The day after Quebec's housing minister tabled legislation to update the rental board, groups representing both tenants and landlords say the legislation will not do enough.

The board holds hearings from tenants and landlords concerning challenges with rental properties, and although the number of cases it sees has dropped by 10,000 over the past 15 years, the delay to be seen has increased to an average of 16 months.

Housing Minister Andrée Laforest tabled legislation Wednesday that would hire more judges and staff for the board, and increase the powers of staff members at the rental board. She anticipated this would cut the wait time to two months.

Tenants' rights groups, though, said Laforest missed an opportunity to level the playing field, saying landlords win the vast majority of cases.

“We want a complete reform of the rental board, to be changed completely in order to protect tenants more,” said Maxime Roy-Allard, spokesperson for tenants’ rights group RACLALQ.

They say new investments in affordable housing are needed to keep low income tenants from turning to the rental board for protection – particularly at a time when Montreal's vacancy rate is only 1.9% and rents are on the rise.

They also want mandatory rent control so tenants don't have to deal with rent increases they consider unfair.

“If landlords want more money in the rent increase, they should go to the tribunal to the rental board and make their case,” said Roy-Allard.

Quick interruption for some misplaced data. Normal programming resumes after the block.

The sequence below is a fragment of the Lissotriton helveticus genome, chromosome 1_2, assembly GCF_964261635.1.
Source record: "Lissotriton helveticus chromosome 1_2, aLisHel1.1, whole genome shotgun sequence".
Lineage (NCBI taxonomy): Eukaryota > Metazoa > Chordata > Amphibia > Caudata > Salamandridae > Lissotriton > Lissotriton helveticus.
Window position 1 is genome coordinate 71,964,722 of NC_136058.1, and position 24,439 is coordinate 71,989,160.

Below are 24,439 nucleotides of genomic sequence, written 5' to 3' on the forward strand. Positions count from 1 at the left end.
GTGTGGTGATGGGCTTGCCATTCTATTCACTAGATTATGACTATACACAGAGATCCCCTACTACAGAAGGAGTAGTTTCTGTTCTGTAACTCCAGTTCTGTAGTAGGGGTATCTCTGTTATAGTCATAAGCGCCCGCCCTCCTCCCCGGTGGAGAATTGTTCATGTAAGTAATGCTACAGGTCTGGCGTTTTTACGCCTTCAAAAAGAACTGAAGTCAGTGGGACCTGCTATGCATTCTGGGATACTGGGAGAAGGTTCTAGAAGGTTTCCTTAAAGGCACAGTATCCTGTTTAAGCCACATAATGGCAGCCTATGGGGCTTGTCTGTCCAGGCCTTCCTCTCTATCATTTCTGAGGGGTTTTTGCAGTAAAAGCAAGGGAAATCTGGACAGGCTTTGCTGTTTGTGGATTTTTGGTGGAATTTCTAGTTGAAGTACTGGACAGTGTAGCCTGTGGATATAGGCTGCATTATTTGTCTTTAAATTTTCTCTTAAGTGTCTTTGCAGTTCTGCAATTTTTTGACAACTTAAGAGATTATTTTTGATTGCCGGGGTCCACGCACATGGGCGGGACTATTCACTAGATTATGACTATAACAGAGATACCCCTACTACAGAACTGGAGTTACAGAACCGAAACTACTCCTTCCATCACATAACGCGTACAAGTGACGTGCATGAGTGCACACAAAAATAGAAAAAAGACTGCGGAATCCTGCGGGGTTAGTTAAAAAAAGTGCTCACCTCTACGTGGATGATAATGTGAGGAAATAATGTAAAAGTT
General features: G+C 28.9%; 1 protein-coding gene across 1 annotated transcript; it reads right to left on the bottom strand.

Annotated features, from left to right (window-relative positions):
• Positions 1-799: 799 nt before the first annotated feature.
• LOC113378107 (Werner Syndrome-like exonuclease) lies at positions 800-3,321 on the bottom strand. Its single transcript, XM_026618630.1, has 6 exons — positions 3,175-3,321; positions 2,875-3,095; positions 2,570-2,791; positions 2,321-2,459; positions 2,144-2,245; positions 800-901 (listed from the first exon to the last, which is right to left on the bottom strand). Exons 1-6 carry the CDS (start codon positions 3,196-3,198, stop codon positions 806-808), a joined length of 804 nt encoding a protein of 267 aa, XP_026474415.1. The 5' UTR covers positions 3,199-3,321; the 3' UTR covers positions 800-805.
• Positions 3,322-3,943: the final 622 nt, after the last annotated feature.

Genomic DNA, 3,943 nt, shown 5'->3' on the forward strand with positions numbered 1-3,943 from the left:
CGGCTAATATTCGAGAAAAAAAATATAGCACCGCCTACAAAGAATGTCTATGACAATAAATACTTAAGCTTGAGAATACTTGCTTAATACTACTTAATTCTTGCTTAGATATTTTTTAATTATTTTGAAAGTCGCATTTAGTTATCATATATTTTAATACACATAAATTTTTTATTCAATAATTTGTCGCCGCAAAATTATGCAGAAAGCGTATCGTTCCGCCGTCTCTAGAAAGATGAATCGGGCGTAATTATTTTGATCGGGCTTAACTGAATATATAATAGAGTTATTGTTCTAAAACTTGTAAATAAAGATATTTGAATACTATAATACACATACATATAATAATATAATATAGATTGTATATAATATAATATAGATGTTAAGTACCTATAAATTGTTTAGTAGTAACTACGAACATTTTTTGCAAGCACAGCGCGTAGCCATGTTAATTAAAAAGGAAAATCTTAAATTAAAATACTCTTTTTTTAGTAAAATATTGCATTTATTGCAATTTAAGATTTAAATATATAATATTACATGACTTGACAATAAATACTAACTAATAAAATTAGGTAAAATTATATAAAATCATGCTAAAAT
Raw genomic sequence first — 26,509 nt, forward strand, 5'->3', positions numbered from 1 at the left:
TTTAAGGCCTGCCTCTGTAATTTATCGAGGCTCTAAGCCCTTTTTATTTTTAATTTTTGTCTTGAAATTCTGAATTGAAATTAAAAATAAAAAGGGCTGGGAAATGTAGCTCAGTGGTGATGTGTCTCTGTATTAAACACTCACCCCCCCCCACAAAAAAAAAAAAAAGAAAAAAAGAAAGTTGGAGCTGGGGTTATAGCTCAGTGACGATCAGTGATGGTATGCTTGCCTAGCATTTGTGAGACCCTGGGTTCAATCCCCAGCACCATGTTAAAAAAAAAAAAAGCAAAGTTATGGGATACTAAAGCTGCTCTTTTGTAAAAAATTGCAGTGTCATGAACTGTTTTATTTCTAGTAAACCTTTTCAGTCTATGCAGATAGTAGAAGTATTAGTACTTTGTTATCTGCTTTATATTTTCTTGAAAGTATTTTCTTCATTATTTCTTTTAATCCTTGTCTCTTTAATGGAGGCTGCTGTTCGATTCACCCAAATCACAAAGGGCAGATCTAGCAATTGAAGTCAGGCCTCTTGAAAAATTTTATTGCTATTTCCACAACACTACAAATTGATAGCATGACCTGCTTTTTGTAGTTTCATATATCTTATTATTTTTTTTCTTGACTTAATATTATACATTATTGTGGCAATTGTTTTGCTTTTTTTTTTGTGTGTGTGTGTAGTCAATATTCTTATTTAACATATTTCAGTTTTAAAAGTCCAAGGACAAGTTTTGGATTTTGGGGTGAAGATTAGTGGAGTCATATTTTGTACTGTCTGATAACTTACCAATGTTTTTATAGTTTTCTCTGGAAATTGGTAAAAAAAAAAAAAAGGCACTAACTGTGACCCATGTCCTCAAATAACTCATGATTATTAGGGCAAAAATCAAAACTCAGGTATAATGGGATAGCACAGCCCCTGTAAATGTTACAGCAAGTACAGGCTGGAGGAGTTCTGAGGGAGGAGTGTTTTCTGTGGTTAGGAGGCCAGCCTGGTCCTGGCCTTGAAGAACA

Daniel Crespo, member of the Association of Progressive Jurists, said there should be more changes to the civil code.

"What actually guides the judges is the Civil Code of Quebec, the chapter about housing rental, and over there we have 39 years of practice. I think the experts know what to change but I don't think we have the political will," said Crespo.

Hans Brouillette of CORPIQ, the Real Estate Owners Corporation of Quebec, also said the bill falls short.

“It's not a major reform that gives landlords and even tenants what we expect from this tribunal,” said Brouillette.

Brouillette said 60% of complaints are for late payment of rent or for eviction notices, adding that it’s not uncommon for a tenant to have left a building before the complaint about a rent increase or similar matter has been handled.

“Even if you have a decision that is favourable to you, then you are not able to enforce it, because the tenant has no money to pay, so the perception of landlords is that the system doesn't work,” he said.

He wants landlords to be able to ask for security deposits, like they do in Toronto.

Both sides can agree on this: they hope Laforest will listen to their concerns before the bill is put to a vote.